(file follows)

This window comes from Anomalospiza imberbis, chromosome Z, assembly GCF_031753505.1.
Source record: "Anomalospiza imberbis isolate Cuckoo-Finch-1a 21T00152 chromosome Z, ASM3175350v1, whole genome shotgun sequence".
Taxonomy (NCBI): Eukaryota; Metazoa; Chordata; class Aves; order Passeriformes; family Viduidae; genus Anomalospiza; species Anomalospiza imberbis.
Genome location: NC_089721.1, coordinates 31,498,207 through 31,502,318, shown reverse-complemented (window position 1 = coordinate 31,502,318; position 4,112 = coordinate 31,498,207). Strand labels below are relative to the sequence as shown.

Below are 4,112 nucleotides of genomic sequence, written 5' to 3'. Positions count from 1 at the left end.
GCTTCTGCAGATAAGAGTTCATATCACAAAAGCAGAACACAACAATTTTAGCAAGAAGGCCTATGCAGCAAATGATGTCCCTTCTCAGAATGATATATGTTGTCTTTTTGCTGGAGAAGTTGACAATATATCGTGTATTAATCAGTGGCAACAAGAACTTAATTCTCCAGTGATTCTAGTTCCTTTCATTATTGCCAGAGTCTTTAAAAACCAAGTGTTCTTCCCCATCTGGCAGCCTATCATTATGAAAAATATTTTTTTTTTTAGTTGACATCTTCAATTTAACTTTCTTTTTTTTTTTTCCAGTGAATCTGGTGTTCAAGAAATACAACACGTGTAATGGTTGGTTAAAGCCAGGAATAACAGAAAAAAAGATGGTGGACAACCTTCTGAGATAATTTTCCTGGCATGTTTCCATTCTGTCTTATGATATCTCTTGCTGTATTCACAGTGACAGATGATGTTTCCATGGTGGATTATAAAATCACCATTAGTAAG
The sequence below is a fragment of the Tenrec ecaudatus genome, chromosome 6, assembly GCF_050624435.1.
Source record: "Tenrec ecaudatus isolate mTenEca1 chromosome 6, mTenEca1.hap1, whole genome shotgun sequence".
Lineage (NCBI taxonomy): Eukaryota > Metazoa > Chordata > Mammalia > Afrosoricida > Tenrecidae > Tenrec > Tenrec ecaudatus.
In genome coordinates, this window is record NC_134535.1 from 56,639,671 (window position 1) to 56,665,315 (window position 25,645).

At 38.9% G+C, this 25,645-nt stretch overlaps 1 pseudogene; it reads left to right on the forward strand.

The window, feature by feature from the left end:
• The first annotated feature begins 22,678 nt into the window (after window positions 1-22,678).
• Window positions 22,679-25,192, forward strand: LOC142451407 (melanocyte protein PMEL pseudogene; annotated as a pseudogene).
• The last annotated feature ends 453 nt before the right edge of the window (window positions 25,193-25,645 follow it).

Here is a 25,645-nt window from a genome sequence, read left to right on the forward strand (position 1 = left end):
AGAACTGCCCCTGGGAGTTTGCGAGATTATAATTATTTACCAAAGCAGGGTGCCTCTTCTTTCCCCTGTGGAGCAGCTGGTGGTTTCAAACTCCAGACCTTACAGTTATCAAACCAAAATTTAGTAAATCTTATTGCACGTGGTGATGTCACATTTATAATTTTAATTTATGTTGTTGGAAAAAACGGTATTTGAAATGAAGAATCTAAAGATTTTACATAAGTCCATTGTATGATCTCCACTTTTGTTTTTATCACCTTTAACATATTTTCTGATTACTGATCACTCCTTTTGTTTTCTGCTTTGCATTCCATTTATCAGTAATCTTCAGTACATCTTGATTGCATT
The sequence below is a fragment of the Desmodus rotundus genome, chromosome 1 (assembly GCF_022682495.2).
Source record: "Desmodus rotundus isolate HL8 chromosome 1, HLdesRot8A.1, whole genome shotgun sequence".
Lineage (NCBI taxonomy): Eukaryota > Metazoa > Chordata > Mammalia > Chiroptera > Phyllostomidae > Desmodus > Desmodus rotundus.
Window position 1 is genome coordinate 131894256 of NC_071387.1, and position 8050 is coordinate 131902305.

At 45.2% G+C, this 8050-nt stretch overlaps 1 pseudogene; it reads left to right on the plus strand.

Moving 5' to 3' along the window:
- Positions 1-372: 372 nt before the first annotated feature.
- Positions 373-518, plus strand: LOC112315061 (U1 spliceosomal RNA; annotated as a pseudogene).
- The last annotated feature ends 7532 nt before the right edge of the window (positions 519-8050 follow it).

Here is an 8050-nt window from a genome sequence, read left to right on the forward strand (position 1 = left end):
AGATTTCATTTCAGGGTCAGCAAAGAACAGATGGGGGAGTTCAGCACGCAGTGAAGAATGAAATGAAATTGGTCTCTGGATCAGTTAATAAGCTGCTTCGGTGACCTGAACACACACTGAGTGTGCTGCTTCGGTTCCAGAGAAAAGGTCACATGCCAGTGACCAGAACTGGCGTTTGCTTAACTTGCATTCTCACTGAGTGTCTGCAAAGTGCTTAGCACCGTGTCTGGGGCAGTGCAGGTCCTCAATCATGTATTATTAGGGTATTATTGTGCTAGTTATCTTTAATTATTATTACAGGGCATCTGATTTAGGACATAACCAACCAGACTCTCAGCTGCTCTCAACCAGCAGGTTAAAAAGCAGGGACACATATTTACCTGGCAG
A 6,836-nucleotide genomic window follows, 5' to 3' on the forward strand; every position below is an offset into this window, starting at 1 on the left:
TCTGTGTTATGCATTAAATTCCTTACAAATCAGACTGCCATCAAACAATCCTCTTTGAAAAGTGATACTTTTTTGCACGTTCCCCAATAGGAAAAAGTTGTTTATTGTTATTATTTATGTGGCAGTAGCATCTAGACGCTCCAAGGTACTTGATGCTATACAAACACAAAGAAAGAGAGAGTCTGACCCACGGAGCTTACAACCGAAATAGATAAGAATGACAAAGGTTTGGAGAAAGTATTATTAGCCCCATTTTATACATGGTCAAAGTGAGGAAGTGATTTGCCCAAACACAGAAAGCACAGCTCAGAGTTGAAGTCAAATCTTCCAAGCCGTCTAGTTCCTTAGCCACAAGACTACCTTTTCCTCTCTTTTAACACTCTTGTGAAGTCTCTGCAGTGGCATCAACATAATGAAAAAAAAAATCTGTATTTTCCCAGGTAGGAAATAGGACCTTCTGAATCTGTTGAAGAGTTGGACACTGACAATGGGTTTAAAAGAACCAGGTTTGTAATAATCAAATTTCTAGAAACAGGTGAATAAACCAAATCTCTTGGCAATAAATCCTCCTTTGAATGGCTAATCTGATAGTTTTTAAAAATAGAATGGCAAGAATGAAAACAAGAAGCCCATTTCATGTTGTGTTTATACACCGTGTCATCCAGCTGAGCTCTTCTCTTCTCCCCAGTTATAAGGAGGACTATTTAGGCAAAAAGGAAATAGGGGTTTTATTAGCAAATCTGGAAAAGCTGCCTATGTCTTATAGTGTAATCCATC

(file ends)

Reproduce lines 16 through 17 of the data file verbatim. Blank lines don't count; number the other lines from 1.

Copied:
Here is a 25,645-nt window from a genome sequence, read left to right on the forward strand (position 1 = left end):
AGAACTGCCCCTGGGAGTTTGCGAGATTATAATTATTTACCAAAGCAGGGTGCCTCTTCTTTCCCCTGTGGAGCAGCTGGTGGTTTCAAACTCCAGACCTTACAGTTATCAAACCAAAATTTAGTAAATCTTATTGCACGTGGTGATGTCACATTTATAATTTTAATTTATGTTGTTGGAAAAAACGGTATTTGAAATGAAGAATCTAAAGATTTTACATAAGTCCATTGTATGATCTCCACTTTTGTTTTTATCACCTTTAACATATTTTCTGATTACTGATCACTCCTTTTGTTTTCTGCTTTGCATTCCATTTATCAGTAATCTTCAGTACATCTTGATTGCATT